Kilmartin House Museum is set within one of Scotland's most important heritage areas. Courtesy Kilmartin House Museum.
Considered to be one of the most important museums in Scotland, Kilmartin House has been given a temporary stay of execution by the local council, which has agreed to release a £10,000 grant.
The news comes after a lengthy campaign by staff and members of the public to keep the much-loved museum afloat.
Speaking to the 24 Hour Museum, Kilmartin Curator, Sharon Webb welcomed the news: "I’m delighted that Argyll and Bute Council has chosen to support us," she said, "and hope that we can find a longer term solution to keep this wonderful cultural resource alive."
The decision was made at a Strategic Policy Committee meeting of Argyll and Bute Council on September 9.
"The importance of Kilmartin House Museum has always been acknowledged by this council," explained Council Leader Cllr Allan Macaskill after the meeting. "We are delighted to have brought this additional money to the table."
According to the council, their initial £10,000 will be match funded with a further £10,000 from the Scottish Museums Council. In addition it believes funding will also come in from other agencies including Historic Scotland, Scottish Natural Heritage and the Forestry Commission. All in all £49,000 is expected.
"However, the funding has been agreed subject to a number of conditions, which must be adhered to in order to attract even short term funding," added Cllr Macaskill.
The conditions come following a business review undertaken by the Director of the New Lanark Conservation Trust and include changes to trustee membership and the overall operation to make it more commercially effective.
Owned and operated by a charitable trust, Kilmartin House Museum was opened with the help of a £1 million grant from the Heritage Lottery Fund in 1997.
The stunning Kilmartin Glen. Courtesy Kilmartin House Museum.
Situated in the stunning Kilmartin Glen, the museum boasts a collection of archaeological artefacts dating back 5,000 years and acts as a gateway to the surrounding prehistoric monuments of which there are at least 150 within six miles.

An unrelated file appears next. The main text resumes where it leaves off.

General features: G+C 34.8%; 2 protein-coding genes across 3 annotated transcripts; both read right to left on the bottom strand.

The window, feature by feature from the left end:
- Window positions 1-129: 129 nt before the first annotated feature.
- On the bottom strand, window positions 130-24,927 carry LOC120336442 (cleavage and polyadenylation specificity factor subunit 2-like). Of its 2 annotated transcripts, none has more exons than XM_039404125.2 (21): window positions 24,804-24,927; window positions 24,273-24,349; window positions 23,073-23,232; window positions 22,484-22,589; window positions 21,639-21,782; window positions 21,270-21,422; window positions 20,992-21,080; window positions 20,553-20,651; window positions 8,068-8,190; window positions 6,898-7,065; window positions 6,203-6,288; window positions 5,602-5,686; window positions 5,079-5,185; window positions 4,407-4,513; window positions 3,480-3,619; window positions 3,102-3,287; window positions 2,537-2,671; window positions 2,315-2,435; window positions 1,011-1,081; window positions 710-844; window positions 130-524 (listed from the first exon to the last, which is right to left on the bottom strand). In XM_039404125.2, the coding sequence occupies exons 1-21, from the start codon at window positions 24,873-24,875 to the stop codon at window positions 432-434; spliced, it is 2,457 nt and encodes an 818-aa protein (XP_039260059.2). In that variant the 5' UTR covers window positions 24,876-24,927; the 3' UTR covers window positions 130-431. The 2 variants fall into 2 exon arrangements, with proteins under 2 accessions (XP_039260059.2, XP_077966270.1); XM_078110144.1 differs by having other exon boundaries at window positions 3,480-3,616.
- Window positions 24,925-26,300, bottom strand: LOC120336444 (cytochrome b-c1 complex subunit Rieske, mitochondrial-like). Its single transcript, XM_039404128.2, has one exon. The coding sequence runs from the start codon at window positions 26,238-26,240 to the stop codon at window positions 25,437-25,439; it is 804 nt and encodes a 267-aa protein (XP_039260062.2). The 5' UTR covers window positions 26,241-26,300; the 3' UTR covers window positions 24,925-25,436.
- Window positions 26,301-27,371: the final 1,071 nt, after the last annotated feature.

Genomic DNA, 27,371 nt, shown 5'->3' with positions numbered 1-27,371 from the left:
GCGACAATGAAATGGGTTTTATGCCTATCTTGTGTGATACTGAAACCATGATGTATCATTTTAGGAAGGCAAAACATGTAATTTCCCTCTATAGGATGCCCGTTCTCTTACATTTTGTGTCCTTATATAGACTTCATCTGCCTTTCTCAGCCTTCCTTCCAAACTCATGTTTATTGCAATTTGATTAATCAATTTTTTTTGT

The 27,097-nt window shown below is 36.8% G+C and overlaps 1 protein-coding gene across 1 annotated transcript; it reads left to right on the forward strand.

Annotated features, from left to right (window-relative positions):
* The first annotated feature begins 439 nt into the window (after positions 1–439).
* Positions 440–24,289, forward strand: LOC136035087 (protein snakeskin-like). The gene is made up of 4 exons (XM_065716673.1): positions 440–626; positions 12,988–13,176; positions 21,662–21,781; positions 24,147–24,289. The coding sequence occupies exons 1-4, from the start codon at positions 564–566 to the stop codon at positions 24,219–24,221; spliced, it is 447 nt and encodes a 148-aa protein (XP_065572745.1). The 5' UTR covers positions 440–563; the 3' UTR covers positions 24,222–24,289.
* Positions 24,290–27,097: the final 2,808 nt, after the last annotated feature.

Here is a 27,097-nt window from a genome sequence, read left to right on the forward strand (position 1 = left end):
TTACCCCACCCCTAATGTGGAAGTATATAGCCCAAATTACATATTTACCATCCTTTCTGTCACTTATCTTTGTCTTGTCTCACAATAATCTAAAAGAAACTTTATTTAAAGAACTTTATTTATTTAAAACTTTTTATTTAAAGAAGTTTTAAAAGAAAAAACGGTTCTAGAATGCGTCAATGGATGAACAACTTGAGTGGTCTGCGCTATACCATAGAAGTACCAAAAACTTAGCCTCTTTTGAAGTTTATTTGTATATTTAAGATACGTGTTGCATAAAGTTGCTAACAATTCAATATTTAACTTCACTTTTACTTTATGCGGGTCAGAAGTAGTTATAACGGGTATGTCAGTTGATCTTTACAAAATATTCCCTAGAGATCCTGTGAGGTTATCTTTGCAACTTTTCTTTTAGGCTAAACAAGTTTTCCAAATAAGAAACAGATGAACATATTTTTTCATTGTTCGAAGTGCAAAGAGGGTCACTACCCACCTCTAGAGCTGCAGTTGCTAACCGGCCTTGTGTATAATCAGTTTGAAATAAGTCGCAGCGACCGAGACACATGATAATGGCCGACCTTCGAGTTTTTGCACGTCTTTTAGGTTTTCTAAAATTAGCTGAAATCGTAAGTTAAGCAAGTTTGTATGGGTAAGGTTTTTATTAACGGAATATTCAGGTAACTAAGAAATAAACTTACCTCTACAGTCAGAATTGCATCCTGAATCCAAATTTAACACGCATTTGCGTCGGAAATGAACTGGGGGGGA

From standing stones and burial cairns to the fortress of the earliest Scottish kings, the site is one of the most significant in all of Scotland.
On average 15,000 ticket-paying visitors pass through its doors each year, while up to 30,000 are drawn to the area itself. It is estimated that £1.7 million is contributed to the local economy as a result.
Yet, relying entirely upon ticket sales and revenue from its café and shop to pay for running costs, the museum has consistently struggled to stay afloat.
A crisis point was reached last winter when only an emergency cash injection from its friends society and redundancies kept Kilmartin going.
However, this was never going to secure a long term future and museum staff began campaigning for central or local government revenue funding in April this year.
Collecting 5,000 signatures on a petition and maintaining a continuous letter writing effort, the museum’s cause has received overwhelming support from the public.
Among the many voices joining the chorus of backers has been Tony Robinson. Speaking to The Herald newspaper, the Time Team presenter said: "How many museums can you go to where you can examine a Bronze Age pot and then look out of the window and see the burial mound where it came from?"
But, far from a solution to Kilmartin’s problems, the council’s grant will only provide short-term aid to the troubled museum.
A meeting of trustees at the end of this month will determine whether or not the council’s conditions are accepted and campaigning to save the museum for future generations will continue.